The sound of the taxi’s air jets on gravel drew him out of his thoughts. They were pulling up to a grand house set on top of a small incline. He stepped out and paid the driver two international credit notes before Elite could open her bag. Then Antony walked around to her door, opened it, and held out his hand.
“Allow me,” he whispered. She reached out a thin hand and he pulled her up. The book had disappeared into the bag, no longer needed—if she concentrated on something else besides riding passenger, she didn’t get as sick. “I love you, Elite Danic.”
She blushed. “I love you too,” she said as the taxi flew off.
Antony stopped her as she took a step forward. “Elite,” he said. She paused and looked into his eyes. “Let’s turn in the papers and take a baby home. I hate seeing you alone. I want you to be happy. It doesn’t matter to me anymore whether our child is of our blood or adopted.” He hoped she couldn’t see through his fa├žade. His chest hurt at the thought of lying to her. It was the reason he had confessed to her what he was even before he proposed.
“I’m an assassin,” he remembered saying.
“You kill people?” she asked, backing away from him. Her eyes were wide, the skin around her mouth tight. Antony regretted the decision to be honest as soon as he saw her face. “Do you just go up and shoot anyone you feel like killing?”
“No,” he hurried to explain. “Only those who pose a threat to our country and the citizens’ safety.”
“So you’re in the military?”
“Actually, I’m retired. I work for a military contractor as a corporate soldier.”
She paused, her arms folded across her stomach, her lower lip between her teeth. “It’s like that National Security thing. You go after terrorists,” she said after several seconds.
“Yes. If they pose a threat to the people I work for, they send me to take care of it.”
“Is that all you do?” she asked.
“I’m also a courier. I transport documents or objects too valuable to ship through normal channels. I act as a bodyguard if needed, too.”
Elite was quiet a moment longer. “You protect the innocent like I do,” she said at length. “I work at the orphanage my mom owns. Some of the children who live there have been removed from abusive parents. We go to court all the time, and sadly, sometimes the parents lie and they get their kids back in spite of the evidence against them.”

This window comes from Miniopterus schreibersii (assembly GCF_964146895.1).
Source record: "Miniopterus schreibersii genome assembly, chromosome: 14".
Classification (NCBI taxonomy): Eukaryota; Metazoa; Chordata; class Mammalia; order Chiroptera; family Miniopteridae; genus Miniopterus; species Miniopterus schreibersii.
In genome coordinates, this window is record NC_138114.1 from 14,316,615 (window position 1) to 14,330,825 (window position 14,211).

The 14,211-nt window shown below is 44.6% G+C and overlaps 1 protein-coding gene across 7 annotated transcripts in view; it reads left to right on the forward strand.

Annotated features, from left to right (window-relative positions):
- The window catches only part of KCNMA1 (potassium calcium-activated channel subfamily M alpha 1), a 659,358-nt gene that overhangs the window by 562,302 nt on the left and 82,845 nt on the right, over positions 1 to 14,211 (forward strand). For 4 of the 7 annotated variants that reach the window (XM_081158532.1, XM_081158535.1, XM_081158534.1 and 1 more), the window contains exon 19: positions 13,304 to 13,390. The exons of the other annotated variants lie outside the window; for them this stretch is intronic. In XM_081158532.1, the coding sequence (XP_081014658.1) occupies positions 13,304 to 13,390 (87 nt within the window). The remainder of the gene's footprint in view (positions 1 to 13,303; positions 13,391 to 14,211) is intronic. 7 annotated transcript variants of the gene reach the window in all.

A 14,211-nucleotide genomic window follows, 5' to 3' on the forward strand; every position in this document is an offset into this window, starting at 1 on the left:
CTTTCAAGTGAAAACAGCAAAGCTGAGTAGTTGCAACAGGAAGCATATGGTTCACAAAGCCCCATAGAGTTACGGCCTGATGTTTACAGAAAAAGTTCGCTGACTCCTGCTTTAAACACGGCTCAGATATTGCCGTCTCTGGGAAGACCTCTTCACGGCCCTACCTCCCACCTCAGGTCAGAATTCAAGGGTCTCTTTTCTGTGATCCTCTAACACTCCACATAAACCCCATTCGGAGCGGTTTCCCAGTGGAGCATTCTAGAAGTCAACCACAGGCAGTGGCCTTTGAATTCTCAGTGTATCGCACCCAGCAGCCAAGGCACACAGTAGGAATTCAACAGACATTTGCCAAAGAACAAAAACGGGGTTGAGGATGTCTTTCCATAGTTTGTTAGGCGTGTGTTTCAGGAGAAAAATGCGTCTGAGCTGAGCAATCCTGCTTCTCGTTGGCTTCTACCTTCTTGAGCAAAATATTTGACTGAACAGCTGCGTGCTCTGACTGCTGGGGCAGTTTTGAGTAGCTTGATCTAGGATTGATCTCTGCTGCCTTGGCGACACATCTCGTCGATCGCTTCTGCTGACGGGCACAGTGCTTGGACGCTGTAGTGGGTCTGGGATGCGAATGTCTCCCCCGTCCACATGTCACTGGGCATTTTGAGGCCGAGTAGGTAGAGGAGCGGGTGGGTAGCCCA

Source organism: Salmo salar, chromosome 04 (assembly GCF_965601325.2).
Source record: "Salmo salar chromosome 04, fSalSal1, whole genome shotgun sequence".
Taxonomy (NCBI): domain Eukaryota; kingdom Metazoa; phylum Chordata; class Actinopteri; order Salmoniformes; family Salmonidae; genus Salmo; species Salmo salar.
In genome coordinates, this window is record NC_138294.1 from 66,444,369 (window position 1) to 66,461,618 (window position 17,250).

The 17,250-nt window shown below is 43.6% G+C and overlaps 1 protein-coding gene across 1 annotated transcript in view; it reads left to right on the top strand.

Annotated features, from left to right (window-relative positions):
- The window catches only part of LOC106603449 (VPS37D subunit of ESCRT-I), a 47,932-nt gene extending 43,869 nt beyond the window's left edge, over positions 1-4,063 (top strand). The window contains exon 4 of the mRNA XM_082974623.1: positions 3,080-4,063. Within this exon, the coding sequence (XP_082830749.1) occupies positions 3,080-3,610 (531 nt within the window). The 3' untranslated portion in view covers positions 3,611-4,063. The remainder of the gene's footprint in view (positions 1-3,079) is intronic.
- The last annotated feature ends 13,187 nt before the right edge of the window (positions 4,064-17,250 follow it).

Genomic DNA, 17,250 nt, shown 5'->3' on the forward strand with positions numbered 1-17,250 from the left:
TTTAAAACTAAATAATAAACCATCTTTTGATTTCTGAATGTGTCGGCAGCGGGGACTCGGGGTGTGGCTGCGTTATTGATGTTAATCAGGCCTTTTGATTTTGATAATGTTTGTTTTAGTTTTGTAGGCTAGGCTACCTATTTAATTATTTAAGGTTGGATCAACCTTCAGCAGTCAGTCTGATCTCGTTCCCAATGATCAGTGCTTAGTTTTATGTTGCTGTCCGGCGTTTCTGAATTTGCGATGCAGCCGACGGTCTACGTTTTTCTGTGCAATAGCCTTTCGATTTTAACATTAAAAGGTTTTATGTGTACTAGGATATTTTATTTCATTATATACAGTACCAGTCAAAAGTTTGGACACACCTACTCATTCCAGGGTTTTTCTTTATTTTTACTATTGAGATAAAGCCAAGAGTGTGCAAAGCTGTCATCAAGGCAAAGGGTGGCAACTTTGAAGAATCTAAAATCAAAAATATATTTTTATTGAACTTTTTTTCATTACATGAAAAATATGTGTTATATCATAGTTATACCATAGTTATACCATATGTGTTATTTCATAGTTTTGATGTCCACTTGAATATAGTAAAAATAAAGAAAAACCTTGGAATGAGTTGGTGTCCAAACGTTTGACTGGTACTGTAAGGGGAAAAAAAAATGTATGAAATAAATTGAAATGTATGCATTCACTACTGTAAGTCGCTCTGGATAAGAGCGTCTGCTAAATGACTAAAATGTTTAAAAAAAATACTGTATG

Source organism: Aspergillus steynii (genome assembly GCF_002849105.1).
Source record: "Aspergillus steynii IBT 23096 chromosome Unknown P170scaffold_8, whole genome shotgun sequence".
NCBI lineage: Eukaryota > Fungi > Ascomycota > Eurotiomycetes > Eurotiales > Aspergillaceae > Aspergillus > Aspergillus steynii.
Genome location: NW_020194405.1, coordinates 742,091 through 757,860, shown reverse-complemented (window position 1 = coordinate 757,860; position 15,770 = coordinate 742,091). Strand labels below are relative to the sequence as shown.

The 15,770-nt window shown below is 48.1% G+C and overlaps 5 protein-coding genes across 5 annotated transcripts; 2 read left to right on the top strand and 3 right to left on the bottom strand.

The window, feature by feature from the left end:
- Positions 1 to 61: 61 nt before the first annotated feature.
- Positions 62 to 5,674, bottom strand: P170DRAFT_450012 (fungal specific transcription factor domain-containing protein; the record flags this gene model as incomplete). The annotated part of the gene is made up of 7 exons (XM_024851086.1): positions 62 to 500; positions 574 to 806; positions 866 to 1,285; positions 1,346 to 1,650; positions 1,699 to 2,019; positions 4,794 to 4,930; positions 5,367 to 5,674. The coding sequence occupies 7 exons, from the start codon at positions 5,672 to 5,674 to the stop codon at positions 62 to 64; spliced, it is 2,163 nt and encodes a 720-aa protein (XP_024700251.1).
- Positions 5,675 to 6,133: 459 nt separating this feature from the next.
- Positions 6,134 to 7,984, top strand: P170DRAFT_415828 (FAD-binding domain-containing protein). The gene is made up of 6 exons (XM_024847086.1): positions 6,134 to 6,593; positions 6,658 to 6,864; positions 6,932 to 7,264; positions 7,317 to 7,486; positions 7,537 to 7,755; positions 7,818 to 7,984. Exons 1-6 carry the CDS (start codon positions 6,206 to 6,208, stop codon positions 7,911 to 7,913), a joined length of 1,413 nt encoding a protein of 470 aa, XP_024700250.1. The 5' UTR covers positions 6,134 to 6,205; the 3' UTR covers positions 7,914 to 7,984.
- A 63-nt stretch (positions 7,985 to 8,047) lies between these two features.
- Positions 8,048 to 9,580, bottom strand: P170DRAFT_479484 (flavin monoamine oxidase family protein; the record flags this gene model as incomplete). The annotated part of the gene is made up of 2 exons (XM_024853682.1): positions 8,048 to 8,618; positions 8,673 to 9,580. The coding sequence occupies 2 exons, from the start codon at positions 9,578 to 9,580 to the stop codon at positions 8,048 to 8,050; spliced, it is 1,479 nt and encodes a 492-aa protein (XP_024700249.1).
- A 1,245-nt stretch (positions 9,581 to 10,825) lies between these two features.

“Sometimes, even with the most terrible evidence or solid eyewitness, the accused still gets off,” Antony said. “The justice system is an imperfect machine with human people running it and working for it. When that happens in my realm, I’m called to take care of it.”
He looked at Elite, trying to read her face. It was obvious she was thinking about it. As her eyebrows lowered and her face relaxed into something calm compared to the alarmed look when he first told her, she reached out for his hand.
“I think I prefer the word ‘soldier’ instead of ‘assassin,’” she said.

He refused to live a lie with her. No one else mattered.
“You’re ready to apply for adoption?” she asked now. Her eyes searched his face, intensely flitting from feature to feature. He still felt wrong about it, but secretly hoped the idea would grow on him.
“I think so. I want to see you sitting in the nursery, rocking a baby to sleep in the antique chair I bought,” he said. That part wasn’t a lie. Her eyes reflected less sorrow and more joy, and he smiled.
“It’s time, isn’t it?” she asked.
He pulled her close to him. “It’s time someone called us Mom and Dad.”

Wednesday, November 28, 2012

Hey SLC peeps

Salt Lake City friends and family. This Friday, (Nov. 30), I will be signing books at the Sandy Library from 4-6.

Come see me and get a signed book. (They make great Christmas presents) Eat treats and have a good time. This is the last chance to get a signed copy of EMERGENCE before Christmas or the end of the year unless you're going to be in Mesquite NV on December 14-15. (Then it's your second to last chance.)